Cormac McCarthy Spoke The Language Of The Common Man Like Nobody Else

McCarthy rendered dialect with such detail and humorous good sense that readers couldn't fail to understand he was telling more than a story.

​'Consider the cultural implications': USA Today warns that using words like 'aloha' and 'hola' could be problematic

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While many Americans sprinkle non-English vocabulary into their everyday speech, a piece posted by USA Today suggests that using words borrowed from other languages, such as "aloha," "hola," and "shalom," could potentially be problematic, depending on why and how they are used.

"It's a greeting or a farewell, but the meaning is deeper," director of Pacific Islands Studies at the University of Utah Maile Arvin said about the Hawaiian word "aloha," according to the outlet. "One of my Hawaiian language teachers taught it to me as 'Aloha means recognizing yourself in everyone and everything you meet.'"

The USA Today piece, which was authored by David Oliver, suggests that non-Hawaiians using the word could come across like mockery.

"The use of certain words requires education, knowledge and the foresight to understand when they should – or shouldn't – come out of your mouth," the piece declares. "Intention matters most. Dropping 'hola' or 'shalom' to someone you know who speaks Spanish or Hebrew, for example, isn't something to worry about. Actively don a fake, exaggerated accent and say those words? Therein lies the problem," the piece says, adding that "saying 'ni hao' to someone Asian American who isn't Chinese [...] could be both othering and a microaggression."

"Language is too critical to our culture, that we can't just casually use language in ways that might offend and/or even harm, do harm to certain groups of people," director of the Frederick Douglass Institute of African & African-American Studies at the University of Rochester Jeffrey McCune said, according to USA Today.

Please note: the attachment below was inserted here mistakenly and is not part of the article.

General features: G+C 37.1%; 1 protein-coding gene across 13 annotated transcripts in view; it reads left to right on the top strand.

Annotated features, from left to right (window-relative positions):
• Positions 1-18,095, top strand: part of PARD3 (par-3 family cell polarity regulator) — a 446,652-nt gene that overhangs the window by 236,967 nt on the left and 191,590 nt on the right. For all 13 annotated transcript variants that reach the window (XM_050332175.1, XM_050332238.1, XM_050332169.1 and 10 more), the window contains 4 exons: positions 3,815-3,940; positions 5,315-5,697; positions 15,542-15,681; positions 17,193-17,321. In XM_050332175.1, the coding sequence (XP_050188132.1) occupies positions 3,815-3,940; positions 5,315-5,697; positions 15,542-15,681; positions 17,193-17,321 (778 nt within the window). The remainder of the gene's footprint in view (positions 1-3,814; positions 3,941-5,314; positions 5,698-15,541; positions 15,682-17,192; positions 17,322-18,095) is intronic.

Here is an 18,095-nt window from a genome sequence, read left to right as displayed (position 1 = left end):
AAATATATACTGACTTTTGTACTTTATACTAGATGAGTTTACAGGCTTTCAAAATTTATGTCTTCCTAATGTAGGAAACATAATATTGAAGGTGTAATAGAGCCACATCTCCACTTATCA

The piece suggests that people should think about why they are using a given term and should mull the "cultural implications" before using it.

"Is it to the benefit of laughter and sarcasm and satire? Or is it a genuine interest in being a part of a cultural community that recognizes the historical meaning and historical significance of various terms?" McCune said, according to the outlet.

UN faces pushback against assertion that 'words can be weapons'

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The United Nations caught flak on social media for claiming that "words can be weapons."

"Words can be weapons. Hate speech online can lead to cruelty & violence in real life. Get tips for how you can say #NoToHate," the U.N. tweeted, linking to a page on its website that discusses the topic of so-called "hate speech."

"I wish we'd defund you," conservative radio host Dana Loesch tweeted in response to the U.N.'s post.

"No they can't. Just stop. You have member nations engaged in slavery & mass murder. How about you get some priorities?" PJ Media columnist Stacey Lennox tweeted.

"No they are not. The UN is useless, corrupt, hypocritical and should be disbanded and forcibly removed from United States soil," someone else tweeted.

"I can't think of a more dangerous message than this one. There is a concerted effort to make the public fear free speech. This is authoritarianism," another person commented.

\u201cI can\u2019t think of a more dangerous message than this one. There is a concerted effort to make the public fear free speech. This is authoritarianism.\u201d
— Laura Powell (@Laura Powell) 1669619595

The U.N.'s tweet linked to a webpage with suggestions about how people should react when they encounter "hate speech."

"Hate speech occurs in all societies, whether offline or online. It can sometimes be hard to assess when a comment is meant as hate speech – especially when expressed in the virtual world. It can also feel overwhelming to try to deal with obviously hateful content," the page states. "However, there are many ways you can take a stand, even if you are not personally the victim of hate speech. And you can make a difference."

"To detect false and biased information, including hate speech propaganda, be sure to check the content's origin with the help of search engines, fact-checking tools and other reliable sources," the U.N. suggested.

"One way to tackle hate speech is to spread your own counter-speech to make sure hate is not the dominant narrative. You can undermine hateful content with positive messages that spread tolerance, equality and truth in defense of those being targeted by hate," the page states. "Taking a public stand for, and extending solidarity to, people who are the targets of hate speech demonstrates that rejecting hate is the responsibility of every individual."

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